Barr wrote 2018 memo contradicting Trump's claim that abuse of power is not impeachable

Attorney General William BarrBill BarrHarris faces pivotal moment with Supreme Court battle Hillicon Valley: DOJ proposes tech liability shield reform to Congress | Treasury sanctions individuals, groups tied to Russian malign influence activities | House Republican introduces bill to set standards for self-driving cars McCarthy threatens motion to oust Pelosi if she moves forward with impeachment MORE argued in a 2018 memo that impeachment served as a check on any president who abused his power, seemingly contradicting the argument offered by President TrumpDonald John TrumpBiden on Trump's refusal to commit to peaceful transfer of power: 'What country are we in?' Romney: 'Unthinkable and unacceptable' to not commit to peaceful transition of power Two Louisville police officers shot amid Breonna Taylor grand jury protests MORE’s legal team ahead of the impeachment trial.

Barr, who was still in private practice at the time of the memo’s writing, made the assessment while offering legal advice to the Justice Department and Trump’s legal team. The memo, which was initially confidential and highlighted in a report by The New York Times on Tuesday, attempted to help Trump as he faced pressure to cooperate with former special counsel Robert MuellerRobert (Bob) MuellerCNN's Toobin warns McCabe is in 'perilous condition' with emboldened Trump CNN anchor rips Trump over Stone while evoking Clinton-Lynch tarmac meeting The Hill's 12:30 Report: New Hampshire fallout MORE’s Russia investigation. The documents were later disclosed publicly during Barr’s confirmation hearings.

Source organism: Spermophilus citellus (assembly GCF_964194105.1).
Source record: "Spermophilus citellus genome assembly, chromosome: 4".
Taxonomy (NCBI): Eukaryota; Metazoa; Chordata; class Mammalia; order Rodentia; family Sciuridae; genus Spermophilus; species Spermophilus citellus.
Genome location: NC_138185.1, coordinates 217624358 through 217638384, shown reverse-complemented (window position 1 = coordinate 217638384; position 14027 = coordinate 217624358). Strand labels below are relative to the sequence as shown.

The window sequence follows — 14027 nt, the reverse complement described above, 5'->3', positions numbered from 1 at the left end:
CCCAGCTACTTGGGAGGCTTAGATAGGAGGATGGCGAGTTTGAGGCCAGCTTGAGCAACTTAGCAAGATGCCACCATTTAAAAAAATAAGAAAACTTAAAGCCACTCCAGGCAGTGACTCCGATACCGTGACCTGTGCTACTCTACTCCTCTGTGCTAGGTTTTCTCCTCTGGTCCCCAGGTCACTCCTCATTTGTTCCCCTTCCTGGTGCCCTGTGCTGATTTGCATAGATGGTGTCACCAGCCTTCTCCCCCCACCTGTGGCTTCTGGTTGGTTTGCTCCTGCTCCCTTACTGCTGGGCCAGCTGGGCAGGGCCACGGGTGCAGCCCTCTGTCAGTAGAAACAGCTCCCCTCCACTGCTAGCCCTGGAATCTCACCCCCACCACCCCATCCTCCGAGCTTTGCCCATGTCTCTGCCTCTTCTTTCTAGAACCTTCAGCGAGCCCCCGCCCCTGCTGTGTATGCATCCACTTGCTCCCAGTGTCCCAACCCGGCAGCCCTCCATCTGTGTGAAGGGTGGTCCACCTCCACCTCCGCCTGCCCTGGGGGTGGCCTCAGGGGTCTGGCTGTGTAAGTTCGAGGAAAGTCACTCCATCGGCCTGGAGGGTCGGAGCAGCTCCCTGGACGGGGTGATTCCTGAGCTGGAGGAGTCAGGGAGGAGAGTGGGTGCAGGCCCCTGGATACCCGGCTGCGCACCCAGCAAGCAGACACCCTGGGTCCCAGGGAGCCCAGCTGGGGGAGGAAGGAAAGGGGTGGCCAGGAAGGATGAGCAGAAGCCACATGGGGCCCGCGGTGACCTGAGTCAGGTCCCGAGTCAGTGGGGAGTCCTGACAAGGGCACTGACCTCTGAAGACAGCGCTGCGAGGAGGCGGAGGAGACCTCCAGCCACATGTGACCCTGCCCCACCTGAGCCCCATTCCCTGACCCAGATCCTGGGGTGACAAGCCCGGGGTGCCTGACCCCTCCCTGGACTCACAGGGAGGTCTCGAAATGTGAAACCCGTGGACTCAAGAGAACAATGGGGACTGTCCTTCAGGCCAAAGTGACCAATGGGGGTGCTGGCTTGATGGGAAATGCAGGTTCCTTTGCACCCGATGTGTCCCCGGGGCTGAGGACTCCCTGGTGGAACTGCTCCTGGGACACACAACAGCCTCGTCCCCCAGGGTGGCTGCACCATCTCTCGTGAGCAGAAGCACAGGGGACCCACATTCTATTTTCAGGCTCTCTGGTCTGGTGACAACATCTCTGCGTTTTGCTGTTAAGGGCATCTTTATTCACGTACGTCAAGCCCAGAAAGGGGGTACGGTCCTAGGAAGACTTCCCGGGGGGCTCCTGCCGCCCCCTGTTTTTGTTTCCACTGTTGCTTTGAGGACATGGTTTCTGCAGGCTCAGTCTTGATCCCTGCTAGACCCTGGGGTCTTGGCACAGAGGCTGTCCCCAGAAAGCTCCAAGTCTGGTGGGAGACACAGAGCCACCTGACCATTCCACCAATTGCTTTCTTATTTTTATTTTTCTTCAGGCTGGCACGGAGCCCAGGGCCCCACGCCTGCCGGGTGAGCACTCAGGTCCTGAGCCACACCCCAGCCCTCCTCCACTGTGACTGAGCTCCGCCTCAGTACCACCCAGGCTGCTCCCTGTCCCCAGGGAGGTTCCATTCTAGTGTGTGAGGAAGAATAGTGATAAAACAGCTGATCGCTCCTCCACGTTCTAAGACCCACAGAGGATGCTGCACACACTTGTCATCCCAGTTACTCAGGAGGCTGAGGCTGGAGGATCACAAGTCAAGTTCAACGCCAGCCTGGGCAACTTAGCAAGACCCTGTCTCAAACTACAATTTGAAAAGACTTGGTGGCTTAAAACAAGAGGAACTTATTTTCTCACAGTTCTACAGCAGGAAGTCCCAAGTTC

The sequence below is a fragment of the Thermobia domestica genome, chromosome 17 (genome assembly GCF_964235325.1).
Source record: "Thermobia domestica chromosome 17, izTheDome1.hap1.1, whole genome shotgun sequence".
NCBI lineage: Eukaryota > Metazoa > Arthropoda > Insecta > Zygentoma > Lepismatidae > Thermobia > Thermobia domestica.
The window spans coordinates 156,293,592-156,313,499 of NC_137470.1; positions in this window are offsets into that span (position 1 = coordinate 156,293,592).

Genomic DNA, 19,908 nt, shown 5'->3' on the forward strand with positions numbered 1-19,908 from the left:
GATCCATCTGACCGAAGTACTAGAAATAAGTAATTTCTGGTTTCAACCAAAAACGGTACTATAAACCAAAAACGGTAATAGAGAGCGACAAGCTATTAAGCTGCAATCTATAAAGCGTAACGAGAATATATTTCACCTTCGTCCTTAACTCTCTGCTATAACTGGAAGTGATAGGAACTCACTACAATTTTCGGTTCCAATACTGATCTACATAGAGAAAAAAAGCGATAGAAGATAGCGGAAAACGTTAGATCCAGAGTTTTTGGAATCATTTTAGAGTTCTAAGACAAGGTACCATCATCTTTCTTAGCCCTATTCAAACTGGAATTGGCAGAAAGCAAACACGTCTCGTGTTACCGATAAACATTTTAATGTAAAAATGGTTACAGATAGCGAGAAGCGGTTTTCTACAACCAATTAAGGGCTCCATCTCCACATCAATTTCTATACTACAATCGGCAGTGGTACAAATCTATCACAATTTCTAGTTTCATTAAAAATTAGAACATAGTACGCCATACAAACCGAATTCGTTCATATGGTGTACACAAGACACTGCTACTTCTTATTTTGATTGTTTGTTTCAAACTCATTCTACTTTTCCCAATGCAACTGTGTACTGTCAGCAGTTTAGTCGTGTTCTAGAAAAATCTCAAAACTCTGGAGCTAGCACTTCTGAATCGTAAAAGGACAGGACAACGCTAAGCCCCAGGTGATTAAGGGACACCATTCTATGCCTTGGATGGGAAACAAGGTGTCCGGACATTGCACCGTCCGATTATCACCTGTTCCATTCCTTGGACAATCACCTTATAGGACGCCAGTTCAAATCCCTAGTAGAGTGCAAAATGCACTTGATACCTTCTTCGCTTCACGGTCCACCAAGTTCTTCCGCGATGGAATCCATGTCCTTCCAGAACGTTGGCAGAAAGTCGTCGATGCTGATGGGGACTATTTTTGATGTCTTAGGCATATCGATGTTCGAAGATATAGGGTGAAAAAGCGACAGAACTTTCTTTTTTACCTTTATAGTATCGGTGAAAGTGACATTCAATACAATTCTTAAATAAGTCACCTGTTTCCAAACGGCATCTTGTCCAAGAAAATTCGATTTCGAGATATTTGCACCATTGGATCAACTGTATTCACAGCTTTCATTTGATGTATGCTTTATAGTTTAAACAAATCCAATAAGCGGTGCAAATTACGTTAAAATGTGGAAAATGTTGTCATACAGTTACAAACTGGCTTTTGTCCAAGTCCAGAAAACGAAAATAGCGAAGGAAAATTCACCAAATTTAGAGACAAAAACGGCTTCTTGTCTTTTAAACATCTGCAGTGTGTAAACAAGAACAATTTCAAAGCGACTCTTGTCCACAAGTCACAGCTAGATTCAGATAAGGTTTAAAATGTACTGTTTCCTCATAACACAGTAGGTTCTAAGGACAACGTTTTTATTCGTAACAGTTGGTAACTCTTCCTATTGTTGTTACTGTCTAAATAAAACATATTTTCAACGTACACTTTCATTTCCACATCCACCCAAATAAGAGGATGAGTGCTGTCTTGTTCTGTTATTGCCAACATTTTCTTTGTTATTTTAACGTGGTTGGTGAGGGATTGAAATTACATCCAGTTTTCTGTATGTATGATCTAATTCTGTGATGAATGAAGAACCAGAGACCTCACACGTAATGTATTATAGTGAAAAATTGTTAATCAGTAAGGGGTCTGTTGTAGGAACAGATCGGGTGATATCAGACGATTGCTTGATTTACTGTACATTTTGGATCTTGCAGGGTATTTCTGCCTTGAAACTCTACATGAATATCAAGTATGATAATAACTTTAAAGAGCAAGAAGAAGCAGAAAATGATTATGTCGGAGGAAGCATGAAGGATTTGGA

The 19-page memo featured Barr’s theory of executive power and his belief that obstruction of justice laws did not apply to president, even if they were under subpoena, according to the Times. But he added that a constitutional check on the president’s conduct still existed.

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“The fact that President is answerable for any abuses of discretion and is ultimately subject to the judgment of Congress through the impeachment process means that the President is not the judge in his own cause,” he wrote.

He added that “under the Framers’ plan, the determination whether the president is making decisions based on ‘improper’ motives or whether he is ‘faithfully’ discharging his responsibilities is left to the People, through the election process, and the Congress, through the Impeachment process.”

In contrast, Trump's impeachment defense team has posed the argument that one of the impeachment articles against Trump is illegitimate because abuse of power is not recognized as a crime. 

“By limiting impeachment to cases of ‘Treason, Bribery, or other high Crimes and Misdemeanors,’ the Framers restricted impeachment to specific offenses against ‘already known and established law,’” Trump’s team wrote in its 110-page trial brief on Monday. “House Democrats’ novel conception of ‘abuse of power’ as a supposedly impeachable offense is constitutionally defective.”

Alan DershowitzAlan Morton DershowitzThe Hill's 12:30 Report: War over the Supreme Court Dershowitz suing CNN for 0 million in defamation suit Bannon and Maxwell cases display DOJ press strategy chutzpah MORE, an attorney who is serving as legal counsel for Trump's defense team in the Senate impeachment trial, has repeatedly leveled the argument, telling CNN on Sunday that "if the House charges do not include impeachable offenses, that's really the end of the matter."

House Intelligence Committee Chairman Adam SchiffAdam Bennett SchiffPelosi, Democrats unveil bills to rein in alleged White House abuses of power Chris Matthews ripped for complimenting Trump's 'true presidential behavior' on Ginsburg Trump casts doubt on Ginsburg statement, wonders if it was written by Schiff, Pelosi or Schumer MORE (D-Calif.), the lead impeachment manager in the Senate trial, has called the position an "absurdist" argument. 

The House voted to impeach Trump for abuse of power and obstruction of Congress in December, making Trump just the third sitting president to face Senate removal. The trial began in earnest on Tuesday afternoon.